starrMy colleague Gary Starr returns today with a story worth reading about the need for employers to secure confidential information.  Although it is based on Massachusetts, the concepts it covers may have some carryover to employers elsewhere as well.  

Employers that maintain records of their employees and customers and allow employees have access to

As I said before, the notion that this might be a quiet year for employment law legislation at the Connecticut General Assembly has long since left the train station.

Indeed, we’ve appear to be swinging completely in the opposite direction. Anything and everything appears up discussion and possible passage this year — including items that really stood no chance in prior years.

GA2I’ll leave it for the political pundits to analyze the why and the politics of it all. But for employers, some of these proposals are going to be very challenging, at best, if passed.

One such bill, which appeared this week on the “GO” list (meaning its ready for considering by both houses) is House Bill 6850, titled “An Act on Pay Equity and Fairness”.  Of course, you won’t find those words in the bill itself which is odd.  There is nothing about pay equity in the bill; indeed, it is much much broader than that.

It stands in contrast to, say, the Lilly Ledbetter Fair Pay Act, which tried to tackle gender discrimination in pay directly.

This bill would make it illegal for employers to do three things. If passed, no employer (no matter how big or small) could:

  • Prohibit an employee from disclosing, inquiring about or discussing the amount of his or her wages or the wages of another employee;
  • Require an employee to sign a waiver or other document that purports to deny the employee his or her right to disclose, inquire 1about or discuss the amount of his or her wages or the wages of  another employee; or
  • Discharge, discipline, discriminate against, retaliate against or otherwise penalize any employee who discloses, inquires about or discusses the amount of his or her wages or the wages of another employee.

You might be wondering: Isn’t this first bill duplicative of federal law? And the answer is yes, and then it goes beyond it.  Federal labor law (the National Labor Relations Act) already protects two or more employees discussing improving their pay as a “protected concerted activity”.  It’s been on the books for nearly 80 years. So, as noted in an NPR article:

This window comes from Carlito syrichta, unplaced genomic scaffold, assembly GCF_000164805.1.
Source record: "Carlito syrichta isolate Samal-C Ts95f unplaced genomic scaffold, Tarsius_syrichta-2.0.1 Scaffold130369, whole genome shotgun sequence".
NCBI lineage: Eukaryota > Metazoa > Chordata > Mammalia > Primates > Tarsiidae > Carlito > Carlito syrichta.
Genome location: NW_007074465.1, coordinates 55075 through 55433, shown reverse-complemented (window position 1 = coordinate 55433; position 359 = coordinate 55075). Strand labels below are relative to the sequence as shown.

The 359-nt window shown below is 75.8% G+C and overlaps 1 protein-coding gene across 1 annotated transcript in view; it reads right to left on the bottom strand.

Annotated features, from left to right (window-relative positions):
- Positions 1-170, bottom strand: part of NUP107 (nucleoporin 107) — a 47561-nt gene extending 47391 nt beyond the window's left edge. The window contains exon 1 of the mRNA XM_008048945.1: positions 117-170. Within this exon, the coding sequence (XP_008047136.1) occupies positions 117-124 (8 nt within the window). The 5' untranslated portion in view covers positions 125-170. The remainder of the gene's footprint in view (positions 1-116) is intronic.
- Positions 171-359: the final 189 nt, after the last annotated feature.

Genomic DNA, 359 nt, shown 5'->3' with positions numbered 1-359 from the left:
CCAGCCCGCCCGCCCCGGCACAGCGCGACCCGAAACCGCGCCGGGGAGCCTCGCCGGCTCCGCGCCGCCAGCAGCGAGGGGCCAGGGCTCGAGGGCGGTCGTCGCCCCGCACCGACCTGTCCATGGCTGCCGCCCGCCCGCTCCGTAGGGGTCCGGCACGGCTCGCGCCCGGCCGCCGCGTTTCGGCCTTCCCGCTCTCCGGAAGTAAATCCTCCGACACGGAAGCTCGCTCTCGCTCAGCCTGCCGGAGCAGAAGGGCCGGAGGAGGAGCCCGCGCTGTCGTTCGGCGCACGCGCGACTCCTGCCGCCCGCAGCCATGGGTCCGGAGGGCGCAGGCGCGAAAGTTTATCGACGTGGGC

Under a nearly 80-year-old federal labor law, employees already can talk about their salaries at work, and employers are generally prohibited from imposing “pay secrecy” policies, whether or not they do business with the federal government.

This provision goes beyond that by making it improper for an employer to prohibit an employee from even disclosing another employee’s pay.


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With all the talk about Paid Sick Leave dominating the headlines, it’s important to remember that other bills get passed too.

Legislature Boosts Access to Personnel Files

Quietly, late last month, the Connecticut General Assembly beefed up the penalties to employers who do not follow the Personnel Files Act.

With all the talk this week about Title VII and what I would call slightly more "advanced" issues in employment law, it’s always wise to make sure that you, as acourtesy morgue filen employer, have the basics down. 

One issue, for example, that employers sometimes wonder about but rarely figure out is "What Records Must I Keep

While everyone remains focused on the bcourtesy morgue fileudget dilemma at the state legislature, other business — slowly and quietly — is still occurring. 

Late last month, the House unanimously passed H.B. 6185, a measure that would create civil penalties for employers that do not provide access to personnel files of their employees. 

Specifically, this bill subjects

Last month, I suggested that there was not necessarily a "crisis" in personnel file litigation in Connecticut, because the rules for personnel files had long been established.  Given that this blog has been discussing document management policies this week, it would be fair to say, however, that many employers could do a better job managing and keeping track of